Understand Group Dynamics
The group dynamics are altered significantly when the focus of the meeting changes from a lone product owner to a group collaboration that includes the Scrum team, stakeholders, and the end users.
When the product owner becomes part of the presenting team, the above roles change. Here’s a look at how each group is affected:
The Product Owner’s role changes to that of the real owner of the product. As a key member of the team, the owner becomes more responsible and accountable for the product. Their answerable for the decision-making and for presenting the results to the end users and stakeholders. He stands up and presents the product increment and gives insight into the state of the project.
By changing the role, the owner understands that he/she becomes more disciplined in maintaining the product design, release burndowns, and setting a level of quality for the work.
Another noticeable byproduct of this change is that discrepancies can be seen immediately. If the owner’s perceived reviews of the end users’ needs do not match the actual needs, it will become immediately noticeable.
The Scrum team has a greater sense of pride and accomplishment and is better positioned to demonstrate their work to the group. They are allowed time to the end user, and, in the best-case scenario, meet with the end users face-to-face time. Knowing the end user is the best way to develop quality software that will offer the highest value to the end user. By learning to accept feedback at each sprint session, the team gains more appreciation for the product owners and customers. The team will also feel less like they are being judged or graded by the product owner. They will come away from the meeting feeling more energized and motivated towards the next sprint.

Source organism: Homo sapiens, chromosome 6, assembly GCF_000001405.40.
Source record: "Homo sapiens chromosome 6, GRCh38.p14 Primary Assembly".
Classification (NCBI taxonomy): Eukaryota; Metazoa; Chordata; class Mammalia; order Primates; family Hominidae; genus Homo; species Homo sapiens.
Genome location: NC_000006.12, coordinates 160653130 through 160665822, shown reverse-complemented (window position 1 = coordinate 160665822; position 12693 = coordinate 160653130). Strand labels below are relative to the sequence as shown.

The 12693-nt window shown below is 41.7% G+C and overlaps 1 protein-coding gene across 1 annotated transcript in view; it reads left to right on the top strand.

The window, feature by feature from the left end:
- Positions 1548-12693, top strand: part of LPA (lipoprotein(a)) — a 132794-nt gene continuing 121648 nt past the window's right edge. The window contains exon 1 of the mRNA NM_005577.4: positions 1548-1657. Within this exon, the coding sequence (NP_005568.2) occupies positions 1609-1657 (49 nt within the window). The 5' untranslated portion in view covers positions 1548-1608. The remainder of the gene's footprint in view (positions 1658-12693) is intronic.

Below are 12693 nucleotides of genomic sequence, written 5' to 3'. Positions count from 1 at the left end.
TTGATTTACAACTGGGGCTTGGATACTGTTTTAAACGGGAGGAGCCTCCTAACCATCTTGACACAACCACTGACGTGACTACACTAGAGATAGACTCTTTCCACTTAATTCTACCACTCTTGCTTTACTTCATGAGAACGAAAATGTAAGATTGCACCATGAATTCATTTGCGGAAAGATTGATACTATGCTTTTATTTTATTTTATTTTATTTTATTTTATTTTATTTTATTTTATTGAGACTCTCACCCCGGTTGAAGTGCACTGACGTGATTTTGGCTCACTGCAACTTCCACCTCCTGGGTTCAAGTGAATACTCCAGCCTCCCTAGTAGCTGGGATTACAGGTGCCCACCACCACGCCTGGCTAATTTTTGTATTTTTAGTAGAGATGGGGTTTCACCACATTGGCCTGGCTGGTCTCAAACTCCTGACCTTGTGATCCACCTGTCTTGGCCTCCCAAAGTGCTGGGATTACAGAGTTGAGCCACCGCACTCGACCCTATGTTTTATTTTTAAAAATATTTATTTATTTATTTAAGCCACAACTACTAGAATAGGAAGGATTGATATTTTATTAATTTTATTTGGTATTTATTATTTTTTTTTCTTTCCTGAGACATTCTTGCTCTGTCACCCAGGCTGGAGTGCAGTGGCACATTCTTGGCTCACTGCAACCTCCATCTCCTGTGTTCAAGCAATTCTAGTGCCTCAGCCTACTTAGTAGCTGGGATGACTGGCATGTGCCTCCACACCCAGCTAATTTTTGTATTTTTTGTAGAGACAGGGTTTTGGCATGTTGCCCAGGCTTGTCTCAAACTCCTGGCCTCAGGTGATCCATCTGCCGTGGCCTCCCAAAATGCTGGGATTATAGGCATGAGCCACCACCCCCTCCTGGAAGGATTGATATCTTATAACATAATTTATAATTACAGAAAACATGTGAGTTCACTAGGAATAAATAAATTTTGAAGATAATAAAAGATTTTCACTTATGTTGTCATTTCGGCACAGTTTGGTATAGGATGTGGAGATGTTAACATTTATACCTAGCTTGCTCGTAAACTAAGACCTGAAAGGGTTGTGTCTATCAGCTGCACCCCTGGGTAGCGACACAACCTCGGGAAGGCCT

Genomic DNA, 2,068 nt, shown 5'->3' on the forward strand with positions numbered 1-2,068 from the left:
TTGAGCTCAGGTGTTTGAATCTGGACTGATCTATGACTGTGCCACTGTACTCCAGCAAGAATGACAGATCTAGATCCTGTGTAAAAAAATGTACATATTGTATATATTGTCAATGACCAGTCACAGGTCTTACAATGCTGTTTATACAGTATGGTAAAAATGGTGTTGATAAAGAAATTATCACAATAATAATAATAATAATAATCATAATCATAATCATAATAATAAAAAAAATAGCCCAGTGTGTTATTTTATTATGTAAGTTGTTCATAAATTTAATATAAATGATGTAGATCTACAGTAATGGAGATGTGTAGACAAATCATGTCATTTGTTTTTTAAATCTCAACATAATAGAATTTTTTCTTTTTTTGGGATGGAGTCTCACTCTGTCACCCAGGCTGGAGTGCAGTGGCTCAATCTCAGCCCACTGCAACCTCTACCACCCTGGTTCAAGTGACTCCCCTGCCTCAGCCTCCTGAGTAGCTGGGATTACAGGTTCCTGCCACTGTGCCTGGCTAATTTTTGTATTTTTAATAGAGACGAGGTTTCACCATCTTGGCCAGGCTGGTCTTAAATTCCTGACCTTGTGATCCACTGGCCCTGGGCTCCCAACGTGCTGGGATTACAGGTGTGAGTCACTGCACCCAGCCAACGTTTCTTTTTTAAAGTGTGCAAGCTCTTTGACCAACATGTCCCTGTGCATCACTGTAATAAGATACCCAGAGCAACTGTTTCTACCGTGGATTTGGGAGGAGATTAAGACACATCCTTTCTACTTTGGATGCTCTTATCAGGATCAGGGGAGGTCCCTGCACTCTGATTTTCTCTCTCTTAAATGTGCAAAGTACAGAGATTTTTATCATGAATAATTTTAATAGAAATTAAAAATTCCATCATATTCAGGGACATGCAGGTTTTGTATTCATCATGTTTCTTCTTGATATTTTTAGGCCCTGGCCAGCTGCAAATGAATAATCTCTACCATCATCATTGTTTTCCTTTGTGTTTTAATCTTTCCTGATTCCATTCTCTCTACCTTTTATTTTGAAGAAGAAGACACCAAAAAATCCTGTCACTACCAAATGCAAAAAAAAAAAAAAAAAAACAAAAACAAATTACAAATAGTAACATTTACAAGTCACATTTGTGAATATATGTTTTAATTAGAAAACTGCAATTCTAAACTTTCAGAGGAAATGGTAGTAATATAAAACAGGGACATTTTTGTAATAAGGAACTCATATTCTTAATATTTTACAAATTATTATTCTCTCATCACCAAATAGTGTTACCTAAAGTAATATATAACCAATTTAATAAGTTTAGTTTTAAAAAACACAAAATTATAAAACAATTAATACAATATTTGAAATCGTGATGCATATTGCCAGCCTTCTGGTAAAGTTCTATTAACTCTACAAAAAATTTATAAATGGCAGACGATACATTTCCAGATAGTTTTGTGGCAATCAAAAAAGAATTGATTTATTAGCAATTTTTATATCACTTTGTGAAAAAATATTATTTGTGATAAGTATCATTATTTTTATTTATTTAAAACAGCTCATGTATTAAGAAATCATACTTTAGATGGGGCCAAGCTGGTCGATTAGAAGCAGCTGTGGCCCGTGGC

When executives and stakeholders are part of the review meeting, they can see the team work while participating in a real review of the work done and actions taken. Additionally, the end users can personally inform the executives/stakeholders of their needs.
Most importantly, they learn to act appropriately. The dynamics of these meetings are significantly different when customers are part of the session. When end users are present, executives and stakeholders spend less time bickering and criticizing others. Instead, everyone is on their best behavior, ensuring the review is more motivated and productive.
Without question, the end users are the stars of the review meetings because the spend valuable face-to-face time with the software developers. They spend so much time with the developing group, the end users feel as sense of belonging. Because they spend so much time and involvement in the development of the project, the users become the biggest company supporters. This acquired knowledge is valuable in reducing in flood of support calls that are common after a release.
The Scrum Master facilitates the sprint review. This person establishes an environment among all members so that great accomplishments and goal achievements can happen. To make it happen, the Scrum Master must make sure the right people are at the meeting. He/she must also ensure the right room and supplies are readily available.
Other smaller details like ordering food and drinks is also the responsibility of the Scrum Master. While this may seem unimportant to some, food is fuel that teams need to continue their hard work during the meetings. Personally, I have ha many great conversations with teams while eating together.
One thing to keep in mind, this is not the Scrum Master’s show – they are not the star. The Scrum Master is there to support the team. They also welcome the end users and make sure they are included in the team, have the chance to be heard, and are behind the scenes.
To master the art of feedback, you must first create an environment that allows open feedback to happen. Involving the end users in the sprint reviews can be scary, but remember: hearing the feedback early gives you time to make the needed adjustments. Waiting until the end to find discover you went down the wrong path is a waste of precious time and resources. So, if you’re still afraid of scope creep, let it go. During the review, the Product Owner will first decide what trade-offs will make after each sprint review. You can use this opportunity to find out more about what the end users need and do not need; this helps reduce and eliminate overproduction of some features that will never be used.
By focusing on the end user, and creating an energy and excitement, you will create a sprint review that customers will want to attend. It’s easy to do; simply set up a review that offers direct value for the end user. Once that is done, just sit back, and listen. You will be surprised what you learn.